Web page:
Front & Center: Don McSpadden

Prosecuting attorney always had political aspirations, enjoys speaking for victims

— Just 10 votes.

For a while on May 11, that’s all that separated Prosecuting Attorney Don McSpadden and his challenger, Jerrie Lee Grady.

McSpadden won the tight race with 51.8 percent of the vote. Close as that is, he’s seen closer.

“My first time running for prosecutor,” he said of his race against J.T. Skinner in 1986, “it was separated by about 1,000 votes, which is more than this last one, but then more people voted in [’86]. I got 51.7 percent.”

McSpadden, 56, said he was surprised that the race was as close as it was, but his demeanor in talking about it - or talking about just about anything else - is as cool as Steve McQueen in a leather jacket.

Spending nearly 26 years in public office - 18 of them as prosecutor for Independence, Fulton, Izard, Stone and Cleburne counties - has given McSpadden a confidence and collective calm that he applies to both his job and his campaigns.

But as low-key as McSpadden may seem on the exterior, there’s no denying his ambition. He got his first taste of politicswhen he was in first grade, he said. His brother-in-law was running for sheriff, and the young McSpadden got out on the campaign trail.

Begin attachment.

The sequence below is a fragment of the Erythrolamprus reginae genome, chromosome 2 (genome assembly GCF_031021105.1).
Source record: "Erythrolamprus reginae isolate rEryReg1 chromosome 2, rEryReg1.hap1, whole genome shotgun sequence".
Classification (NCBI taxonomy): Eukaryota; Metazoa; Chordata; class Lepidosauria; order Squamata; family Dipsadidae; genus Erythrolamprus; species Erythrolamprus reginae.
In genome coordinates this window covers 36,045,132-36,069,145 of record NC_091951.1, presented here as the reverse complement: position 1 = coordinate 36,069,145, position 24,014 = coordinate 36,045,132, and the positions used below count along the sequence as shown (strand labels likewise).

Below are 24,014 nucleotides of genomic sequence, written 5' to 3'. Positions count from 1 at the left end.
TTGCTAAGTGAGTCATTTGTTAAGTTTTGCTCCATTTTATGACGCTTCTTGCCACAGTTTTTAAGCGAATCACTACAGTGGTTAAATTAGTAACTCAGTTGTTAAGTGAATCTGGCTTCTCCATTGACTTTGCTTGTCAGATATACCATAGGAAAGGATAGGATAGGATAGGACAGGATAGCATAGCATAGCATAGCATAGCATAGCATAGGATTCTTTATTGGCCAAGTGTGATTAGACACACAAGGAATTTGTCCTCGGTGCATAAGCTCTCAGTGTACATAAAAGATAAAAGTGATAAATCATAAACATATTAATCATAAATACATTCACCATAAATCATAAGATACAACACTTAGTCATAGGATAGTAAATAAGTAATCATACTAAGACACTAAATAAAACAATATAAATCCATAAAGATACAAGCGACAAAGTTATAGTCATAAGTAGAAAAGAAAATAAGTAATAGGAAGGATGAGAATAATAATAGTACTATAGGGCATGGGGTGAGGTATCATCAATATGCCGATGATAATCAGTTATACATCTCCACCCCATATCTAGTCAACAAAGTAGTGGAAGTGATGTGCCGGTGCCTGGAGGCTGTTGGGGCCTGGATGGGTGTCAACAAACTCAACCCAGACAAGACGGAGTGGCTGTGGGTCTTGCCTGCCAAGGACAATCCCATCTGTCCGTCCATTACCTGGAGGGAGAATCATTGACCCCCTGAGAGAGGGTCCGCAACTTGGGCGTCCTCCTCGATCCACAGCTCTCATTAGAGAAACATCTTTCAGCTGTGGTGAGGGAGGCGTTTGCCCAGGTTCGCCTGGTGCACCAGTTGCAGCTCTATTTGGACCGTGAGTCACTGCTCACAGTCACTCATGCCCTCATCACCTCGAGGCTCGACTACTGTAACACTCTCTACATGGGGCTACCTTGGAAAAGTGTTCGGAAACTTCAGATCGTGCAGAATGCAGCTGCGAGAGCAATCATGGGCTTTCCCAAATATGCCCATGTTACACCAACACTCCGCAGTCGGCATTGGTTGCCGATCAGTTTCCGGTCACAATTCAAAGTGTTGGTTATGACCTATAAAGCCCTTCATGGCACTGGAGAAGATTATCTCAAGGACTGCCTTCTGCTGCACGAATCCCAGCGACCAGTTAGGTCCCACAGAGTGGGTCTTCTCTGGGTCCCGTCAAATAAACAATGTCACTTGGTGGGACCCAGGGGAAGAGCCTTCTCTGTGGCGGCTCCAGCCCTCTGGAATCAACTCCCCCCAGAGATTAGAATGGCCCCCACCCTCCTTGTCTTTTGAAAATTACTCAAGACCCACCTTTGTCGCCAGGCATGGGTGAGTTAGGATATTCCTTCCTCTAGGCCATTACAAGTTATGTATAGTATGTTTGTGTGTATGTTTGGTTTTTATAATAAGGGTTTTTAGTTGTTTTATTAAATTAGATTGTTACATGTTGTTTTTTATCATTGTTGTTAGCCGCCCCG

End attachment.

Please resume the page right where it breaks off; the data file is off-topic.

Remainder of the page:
A few years later, McSpadden volunteered locally for Lyndon Johnson’s campaign.

In college, McSpadden helped start a Young Democrats group at Arkansas College (now Lyon College) and successfully ran for a justice of the peace seat in Independence County at the ripe old age of 19. At the time, he was the youngest elected official in the county. A few years later, while he was in law school at the University of Arkansas at Fayetteville, he ran for city attorney in his native Batesville. He campaigned while trying to finish law school.

“I graduated May 10, and the election was like May 24,” he said. “I won with about 66 percent [of the vote]. Then I got my license (to practice law) in September.” He served as city attorney until he won the prosecutor race in 1986. He spent six years as prosecutor - back then the prosecutor only served two-year terms, as opposed to the four-year terms they serve now - before taking a break from public office to work in a private practice.

But he didn’t stay away for long. In 1998, he ran again for the prosecutor’s job. Despite winning decisively, he wanted to be sure of his victory and stayed up until 4 a.m.

on election night to see the results of the ballot count.

“I’ve always wanted to wait until the last box comesin,” he said.

McSpadden enjoys politics, but he said he’s never given much thought to running for higher office because he loves being able to speak for victims.

Much of his job now involves overseeing his eight deputy prosecutors and a number of other staff members, including a victims assistance coordinator, a hot-check specialist and the drug task force. McSpadden still makes time to be in the courtroom, though.

“I try to be involved in any major cases,” he said.

While McSpadden loves life as a prosecutor, it has not always made him the most popular man in a five-county area.